Alibaba Group Holding Inc co-founder Jack Ma said on Wednesday results from the Singles' Day annual online shopping festival had missed the Chinese e-commerce giant's expectations. Analysts monitor sales on Singles' Day to gauge consumer sentiment in China. The Chinese shopping festival is held on Nov. 11 and is also referred to as Double Eleven because of the date.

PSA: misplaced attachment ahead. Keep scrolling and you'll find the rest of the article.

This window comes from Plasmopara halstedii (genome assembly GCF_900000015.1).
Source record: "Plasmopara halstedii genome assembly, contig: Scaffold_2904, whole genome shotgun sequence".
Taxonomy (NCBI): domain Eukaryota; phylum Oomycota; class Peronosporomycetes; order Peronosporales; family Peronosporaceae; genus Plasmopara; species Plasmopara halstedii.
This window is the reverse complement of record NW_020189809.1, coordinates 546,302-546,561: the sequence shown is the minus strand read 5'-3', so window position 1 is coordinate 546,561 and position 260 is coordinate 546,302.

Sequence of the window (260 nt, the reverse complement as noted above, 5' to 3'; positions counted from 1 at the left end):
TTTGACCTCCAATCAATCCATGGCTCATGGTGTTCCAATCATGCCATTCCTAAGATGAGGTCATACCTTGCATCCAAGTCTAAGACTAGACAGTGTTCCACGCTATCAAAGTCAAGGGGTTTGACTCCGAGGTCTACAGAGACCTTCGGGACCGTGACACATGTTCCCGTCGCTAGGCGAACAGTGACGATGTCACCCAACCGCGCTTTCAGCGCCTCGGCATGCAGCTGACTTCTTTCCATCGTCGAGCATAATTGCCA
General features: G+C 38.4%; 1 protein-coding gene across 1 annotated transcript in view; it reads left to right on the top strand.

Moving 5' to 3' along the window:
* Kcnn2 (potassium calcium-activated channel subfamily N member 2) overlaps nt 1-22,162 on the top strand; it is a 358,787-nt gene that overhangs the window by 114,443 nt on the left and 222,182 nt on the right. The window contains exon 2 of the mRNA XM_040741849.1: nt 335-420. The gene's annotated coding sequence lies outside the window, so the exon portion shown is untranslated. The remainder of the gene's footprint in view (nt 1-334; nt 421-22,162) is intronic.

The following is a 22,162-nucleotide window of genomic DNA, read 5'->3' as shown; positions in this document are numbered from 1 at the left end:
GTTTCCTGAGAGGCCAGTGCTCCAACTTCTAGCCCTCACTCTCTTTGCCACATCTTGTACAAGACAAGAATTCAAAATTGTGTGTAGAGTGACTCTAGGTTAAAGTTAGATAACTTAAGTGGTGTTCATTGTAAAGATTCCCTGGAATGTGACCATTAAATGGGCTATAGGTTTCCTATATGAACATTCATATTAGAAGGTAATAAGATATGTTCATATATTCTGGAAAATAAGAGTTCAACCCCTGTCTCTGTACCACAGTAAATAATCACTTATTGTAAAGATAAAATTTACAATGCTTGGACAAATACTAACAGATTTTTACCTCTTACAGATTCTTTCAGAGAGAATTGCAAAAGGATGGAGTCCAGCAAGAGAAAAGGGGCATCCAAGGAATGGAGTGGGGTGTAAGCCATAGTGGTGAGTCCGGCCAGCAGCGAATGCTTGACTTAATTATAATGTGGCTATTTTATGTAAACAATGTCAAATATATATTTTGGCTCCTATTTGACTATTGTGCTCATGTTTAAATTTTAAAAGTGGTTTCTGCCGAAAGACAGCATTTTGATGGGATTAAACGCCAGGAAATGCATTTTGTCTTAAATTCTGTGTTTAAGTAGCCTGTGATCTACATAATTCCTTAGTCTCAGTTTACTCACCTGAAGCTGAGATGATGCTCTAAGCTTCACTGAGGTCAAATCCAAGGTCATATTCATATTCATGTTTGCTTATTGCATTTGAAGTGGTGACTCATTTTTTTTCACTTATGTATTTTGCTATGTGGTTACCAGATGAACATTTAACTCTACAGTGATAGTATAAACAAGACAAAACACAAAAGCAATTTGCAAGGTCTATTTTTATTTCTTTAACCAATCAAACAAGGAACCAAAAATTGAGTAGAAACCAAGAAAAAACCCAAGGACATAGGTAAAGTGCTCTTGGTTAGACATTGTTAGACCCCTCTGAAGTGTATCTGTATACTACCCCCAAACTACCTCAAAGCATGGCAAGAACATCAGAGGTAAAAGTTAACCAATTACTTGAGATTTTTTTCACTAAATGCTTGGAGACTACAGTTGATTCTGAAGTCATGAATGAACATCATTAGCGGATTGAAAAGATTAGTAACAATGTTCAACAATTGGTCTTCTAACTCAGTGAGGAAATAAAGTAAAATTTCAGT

(Bloomberg) -- It’s getting harder to believe in Tencent Holdings Ltd.’s comeback.The Chinese social media goliath’s profit plummeted 13% last quarter -- worse than the most pessimistic analyst anticipated -- after an economic downturn depressed advertising and prompted charges within its huge portfolio of investments. Marketers fled to nurse shrinking budgets. And costs jumped 21% as Tencent hoovered up pricey content to feed its Netflix-style service. Shares in Prosus NV, which groups largest shareholder Naspers Ltd.’s internet holdings, fell as much as 4%.Tencent was supposed to hit the comeback trail this year after a nine-month freeze on game approvals gutted its most profitable business in 2018. But a sharp Chinese economic slowdown, competition from up-and-comer ByteDance Inc. for internet traffic and advertising, and now tricky political considerations is snarling that recovery. That’s a key reason its stock has vastly under-performed arch-rival Alibaba Group Holding Ltd. this year, creating a gap of roughly $90 billion in their market valuation. But after a brutal couple of years, its long-awaited turnaround may come down to a game -- good thing that game is Call of Duty, one of the best-selling franchises in industry history.On Wednesday, Tencent reported net income of 20.4 billion yuan ($2.9 billion) in the September quarter. That came alongside a 90% drop in one-time gains -- an item that tracks its vast portfolio of startups around the world -- after swallowing charges for investments in connected automobiles.“The results were unbearable,” said David Dai, a Hong Kong-based analyst with Bernstein. “Games and media advertising were especially bad.”Read more: Tencent Falls $90 Billion Behind Alibaba After NBA China RowChina’s economic slowdown is dousing revenue growth across Tencent’s platforms, dampening appetite for advertising among large brands as well as subscriptions to its video and music streaming services. Sales from media advertising, including on the Netflix-like Tencent Video service, plummeted 28% as marketers cut spending while major shows got delayed. Beijing’s decision to cap playing time for underage users is also prompting Tencent to spend more on producing AAA-rated mobile titles that appeal to a global audience.The company is also grappling with a potential suspension of National Basketball Association game broadcasts -- which drew half a billion viewers last year -- after Houston Rockets General Manager Daryl Morey triggered a media blackout in China by tweeting support for Hong Kong’s pro-democracy protests. The company had paid $1.5 billion for five years of exclusive streaming rights. Tencent President Martin Lau said however he foresaw no long-lasting impact.“What we’re trying to do is to work through this difficult period and maintain the positive engagement of sport between the users and the sports franchise, and over time hope the problem will solve itself,” Lau told analysts on a conference call.Tencent’s Greatest Strength? It’s Not Alibaba: Tim CulpanTencent might see light at the end of the tunnel in the fourth quarter. It hit pay-dirt with its smartphone adaptation of Call of Duty. The game garnered more than 100 million downloads in the first week, putting it ahead of Nintendo Co.’s Mario Kart Tour. That was four times more than Fortnite’s mobile version managed. That strong debut positioned it to join the other mega cash-cows in Tencent’s stable: old favorite Honour of Kings and 2019’s standout hit, Peacekeeper Elite.Longer term, Tencent owns stakes in some of the biggest U.S. game studios and publishers, including the outfits that created household names Fortnite, League of Legends and World of Warcraft. The Chinese company is now counting on converting popular PC content for smartphones to re-kindle growth. The pipeline for such content stretches into 2022, the company says.While Call of Duty downloads surged right out the gate, the trick now for Tencent is to get players spending in-game. It needs that revenue boost to offset pain in other parts of its business. Revenue still rose a respectable 21% in the September quarter, to 97.2 billion yuan, helped by a fintech division that grew sales 36%.Despite a tumultuous year, Lau said in February the company won’t scale back on investment. The company has sunk money into more than 700 portfolio companies, including 122 that have become unicorns worth $1 billion or more. In China, its portfolio companies are worth roughly $107 billion, according to data compiled by Bloomberg. But it’s likely a chunk of those associated startups face the same sort of external pressures as their giant backer.“Video ads and subscribers remain under pressure,” Jerry Liu, a Hong Kong-based analyst at UBS, said in a report. “Investors are pricing in lower structural growth in gaming, pressure in advertising growth due to macro and competition, and more regulatory headwinds in online content.”(Updates with executive’s comments from the seventh paragraph)\--With assistance from Zheping Huang.To contact the reporter on this story: Lulu Yilun Chen in Hong Kong at email@example.comTo contact the editors responsible for this story: Peter Elstrom at firstname.lastname@example.org, Edwin Chan, Colum MurphyFor more articles like this, please visit us at bloomberg.com©2019 Bloomberg L.P.